The vast majority of the books on dentistry comes from the former collection of the School of Dentistry Library. Under the nurturing influence and support of Dr. H. Edmund Friesell, dean of the school (1903-1946) and a collector of autographs, the library assembled a comprehensive collection of dental literature. It includes such gems from dental and related fields as: Arcolani’s Practica (1504 and 1557), Ryff’s Neu gross distiller (1556), Charleton’s Natural history of nutrition, life, and voluntary motion (1659), multiple 18th century editions of Fauchard’s Le chirurgien dentiste, Herbert’s Le citoyen dentiste (1778), Hunter’s The natural history of the human teeth (1771 and 1778), Hurlock’s A practical treatise upon dentition (1742), Tillet’s Traité complet de l’art du dentiste (1828, written under a pseudonym F. Maury), Mouton’s Essay d’odontotechnie (1746). The Dental Library legacy left us with an impressive selection of materials gathered by W. Harry Archer on discovery of anesthesia and its discoverer Horace Wells as well as an almost complete collection of early dental Americana. The latter includes works of Woofendale (1783), Skinner (1801), James (1814), Parmly (1819), Flagg (1822), Gidney (1824), Koecker (1828), Wells (1838), and Harris (1839).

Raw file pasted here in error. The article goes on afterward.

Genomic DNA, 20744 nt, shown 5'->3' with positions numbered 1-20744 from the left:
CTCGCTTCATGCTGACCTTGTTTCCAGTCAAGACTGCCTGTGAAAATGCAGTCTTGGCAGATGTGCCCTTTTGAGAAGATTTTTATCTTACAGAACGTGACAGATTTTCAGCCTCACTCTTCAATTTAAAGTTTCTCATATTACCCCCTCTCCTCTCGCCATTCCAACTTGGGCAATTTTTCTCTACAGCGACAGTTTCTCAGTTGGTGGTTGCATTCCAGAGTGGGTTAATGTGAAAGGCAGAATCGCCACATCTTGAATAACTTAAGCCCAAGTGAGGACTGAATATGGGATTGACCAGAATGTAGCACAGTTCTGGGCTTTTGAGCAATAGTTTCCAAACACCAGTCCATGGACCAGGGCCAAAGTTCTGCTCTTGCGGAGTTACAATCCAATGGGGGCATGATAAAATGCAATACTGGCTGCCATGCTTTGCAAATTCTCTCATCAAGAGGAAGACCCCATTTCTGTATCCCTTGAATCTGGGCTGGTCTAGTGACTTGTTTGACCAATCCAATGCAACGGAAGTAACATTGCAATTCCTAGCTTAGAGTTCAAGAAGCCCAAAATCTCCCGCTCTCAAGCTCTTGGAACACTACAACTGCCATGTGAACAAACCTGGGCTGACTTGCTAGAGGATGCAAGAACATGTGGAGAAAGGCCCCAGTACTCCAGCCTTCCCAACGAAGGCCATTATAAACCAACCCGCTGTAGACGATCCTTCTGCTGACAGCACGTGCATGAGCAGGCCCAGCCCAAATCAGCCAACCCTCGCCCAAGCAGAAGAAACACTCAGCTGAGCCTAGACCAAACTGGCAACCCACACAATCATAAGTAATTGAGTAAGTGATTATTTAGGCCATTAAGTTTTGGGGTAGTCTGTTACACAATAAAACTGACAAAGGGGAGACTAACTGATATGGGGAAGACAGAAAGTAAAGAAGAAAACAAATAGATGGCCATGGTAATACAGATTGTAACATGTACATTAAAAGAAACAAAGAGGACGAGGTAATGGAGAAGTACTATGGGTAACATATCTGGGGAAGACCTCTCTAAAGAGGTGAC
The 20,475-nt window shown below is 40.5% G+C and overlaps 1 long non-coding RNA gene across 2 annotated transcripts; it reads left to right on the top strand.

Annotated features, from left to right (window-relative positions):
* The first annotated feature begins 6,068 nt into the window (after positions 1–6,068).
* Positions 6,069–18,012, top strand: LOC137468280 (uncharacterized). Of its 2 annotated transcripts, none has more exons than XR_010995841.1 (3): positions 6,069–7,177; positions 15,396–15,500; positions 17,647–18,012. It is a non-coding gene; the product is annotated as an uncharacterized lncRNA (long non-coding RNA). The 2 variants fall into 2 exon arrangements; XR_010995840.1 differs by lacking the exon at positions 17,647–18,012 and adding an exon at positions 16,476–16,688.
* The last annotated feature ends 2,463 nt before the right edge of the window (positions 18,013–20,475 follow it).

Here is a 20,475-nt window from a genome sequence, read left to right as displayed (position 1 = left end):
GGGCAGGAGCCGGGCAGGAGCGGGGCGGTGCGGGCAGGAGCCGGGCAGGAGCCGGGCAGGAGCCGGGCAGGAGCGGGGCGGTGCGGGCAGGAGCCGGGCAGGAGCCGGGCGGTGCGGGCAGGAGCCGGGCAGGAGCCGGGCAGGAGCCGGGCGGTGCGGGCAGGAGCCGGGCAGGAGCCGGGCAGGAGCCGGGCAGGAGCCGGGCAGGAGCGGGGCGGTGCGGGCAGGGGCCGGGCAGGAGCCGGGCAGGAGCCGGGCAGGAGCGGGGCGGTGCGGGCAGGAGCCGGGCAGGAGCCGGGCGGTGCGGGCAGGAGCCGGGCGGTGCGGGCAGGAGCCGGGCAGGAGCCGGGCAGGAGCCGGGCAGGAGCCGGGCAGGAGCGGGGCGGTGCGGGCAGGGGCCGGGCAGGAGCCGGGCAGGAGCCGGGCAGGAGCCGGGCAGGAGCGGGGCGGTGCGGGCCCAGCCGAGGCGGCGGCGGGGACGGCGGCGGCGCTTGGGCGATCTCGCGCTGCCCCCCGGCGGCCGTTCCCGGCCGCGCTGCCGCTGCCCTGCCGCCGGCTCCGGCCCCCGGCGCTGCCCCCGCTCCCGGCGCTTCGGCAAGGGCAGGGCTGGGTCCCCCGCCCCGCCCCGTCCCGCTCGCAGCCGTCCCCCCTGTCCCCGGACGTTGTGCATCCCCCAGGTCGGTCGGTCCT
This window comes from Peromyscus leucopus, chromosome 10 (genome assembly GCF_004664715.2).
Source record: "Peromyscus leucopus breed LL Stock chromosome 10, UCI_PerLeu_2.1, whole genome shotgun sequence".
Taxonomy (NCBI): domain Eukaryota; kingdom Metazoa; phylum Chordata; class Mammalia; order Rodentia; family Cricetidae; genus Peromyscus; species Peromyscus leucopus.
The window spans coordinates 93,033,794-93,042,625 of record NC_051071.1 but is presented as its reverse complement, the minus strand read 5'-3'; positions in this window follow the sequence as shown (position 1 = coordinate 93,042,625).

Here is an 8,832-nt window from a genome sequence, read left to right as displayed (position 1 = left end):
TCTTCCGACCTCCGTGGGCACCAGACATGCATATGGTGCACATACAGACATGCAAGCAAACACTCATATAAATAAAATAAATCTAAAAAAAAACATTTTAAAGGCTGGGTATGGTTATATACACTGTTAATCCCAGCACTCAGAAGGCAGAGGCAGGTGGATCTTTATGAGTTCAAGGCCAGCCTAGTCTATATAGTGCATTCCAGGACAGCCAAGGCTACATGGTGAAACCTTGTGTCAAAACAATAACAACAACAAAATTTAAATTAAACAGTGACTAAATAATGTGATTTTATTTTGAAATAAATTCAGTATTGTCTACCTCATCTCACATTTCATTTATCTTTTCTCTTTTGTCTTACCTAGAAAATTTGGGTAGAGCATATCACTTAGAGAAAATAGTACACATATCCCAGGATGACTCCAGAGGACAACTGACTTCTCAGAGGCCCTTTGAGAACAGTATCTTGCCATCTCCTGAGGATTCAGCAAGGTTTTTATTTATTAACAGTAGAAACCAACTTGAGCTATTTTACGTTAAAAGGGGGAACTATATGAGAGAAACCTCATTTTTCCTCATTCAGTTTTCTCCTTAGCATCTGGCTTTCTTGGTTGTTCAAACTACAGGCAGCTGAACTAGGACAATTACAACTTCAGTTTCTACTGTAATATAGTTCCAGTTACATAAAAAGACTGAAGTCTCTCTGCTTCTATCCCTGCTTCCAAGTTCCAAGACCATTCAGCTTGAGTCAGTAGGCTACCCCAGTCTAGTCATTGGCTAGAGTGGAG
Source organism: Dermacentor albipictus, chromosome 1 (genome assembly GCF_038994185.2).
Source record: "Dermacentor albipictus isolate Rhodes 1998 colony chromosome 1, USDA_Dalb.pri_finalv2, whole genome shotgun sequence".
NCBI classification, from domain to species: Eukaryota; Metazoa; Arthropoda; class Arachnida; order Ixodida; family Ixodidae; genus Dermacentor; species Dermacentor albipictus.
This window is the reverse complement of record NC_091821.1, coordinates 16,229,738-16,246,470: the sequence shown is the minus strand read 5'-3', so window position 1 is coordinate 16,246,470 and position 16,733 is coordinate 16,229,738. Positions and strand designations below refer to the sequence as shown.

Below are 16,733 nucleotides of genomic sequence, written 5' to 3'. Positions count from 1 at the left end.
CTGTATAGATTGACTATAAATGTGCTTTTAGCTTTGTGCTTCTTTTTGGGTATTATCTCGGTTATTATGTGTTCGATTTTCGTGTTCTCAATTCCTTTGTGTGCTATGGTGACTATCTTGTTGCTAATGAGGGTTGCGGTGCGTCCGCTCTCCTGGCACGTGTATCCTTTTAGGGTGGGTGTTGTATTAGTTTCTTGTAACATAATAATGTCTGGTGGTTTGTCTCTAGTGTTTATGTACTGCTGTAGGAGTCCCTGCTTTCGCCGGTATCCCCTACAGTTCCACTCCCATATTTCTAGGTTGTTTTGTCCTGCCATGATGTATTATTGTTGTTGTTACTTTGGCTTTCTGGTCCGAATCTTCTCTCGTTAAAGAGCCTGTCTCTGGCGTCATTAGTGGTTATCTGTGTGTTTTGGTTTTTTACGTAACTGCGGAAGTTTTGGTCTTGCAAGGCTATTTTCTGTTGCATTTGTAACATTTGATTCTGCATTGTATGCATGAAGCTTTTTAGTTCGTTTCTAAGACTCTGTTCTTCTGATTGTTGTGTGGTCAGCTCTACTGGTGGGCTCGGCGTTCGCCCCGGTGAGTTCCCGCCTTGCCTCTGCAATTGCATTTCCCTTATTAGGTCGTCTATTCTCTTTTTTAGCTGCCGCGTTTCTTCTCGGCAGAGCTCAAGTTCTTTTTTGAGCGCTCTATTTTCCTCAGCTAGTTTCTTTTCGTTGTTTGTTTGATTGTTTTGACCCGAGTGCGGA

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Among many rarities and classics are three books by Giovanni Arcolani - pioneer of the surgery of the mouth, including his Practica discussing use of gold leaf in fillings (1504, 1557) and the oldest book in the library - Expositio in primam fen quarti canonis Avicenne (1496);
Bartolomeo Eustachi’s Opuscula anatomica (1563) including his De dentibus - the first dental histology book;
Pierre Fauchard’s Le chirurgien denstiste (1728) comprehensive and detailed work of odontology which changed the practice of dentistry and transformed it from a trade to a profession;
Philipp Pfaff’s Abhandlung von den Zähnen des menschlichen Körpers (1756) — the first scientific book on dentistry published in Germany known to include the earliest account on the use of plaster models of teeth;
Barthélemy Martin’s Dissertation sur les dents (Paris 1679) - an original, extensive and thorough, and the next important French contribution to dentistry after Hemard’s Recherche de la vraye anatomie des dents (1581);
Charles Allen’s Curious observations in that difficult part of chirurgery relating to teeth (London 1687) - a reprint of the first dentistry book in English published in Dublin a year earlier as The operator for the teeth;
Richard C. Skinner’s A treatise on the human teeth (1801) – the first book on dentistry published in United States and written for the general public not for the professionals.
Search Pittcat to find all the books on the subject including the late 19th and early 20th century historical materials and current works from the circulating collection.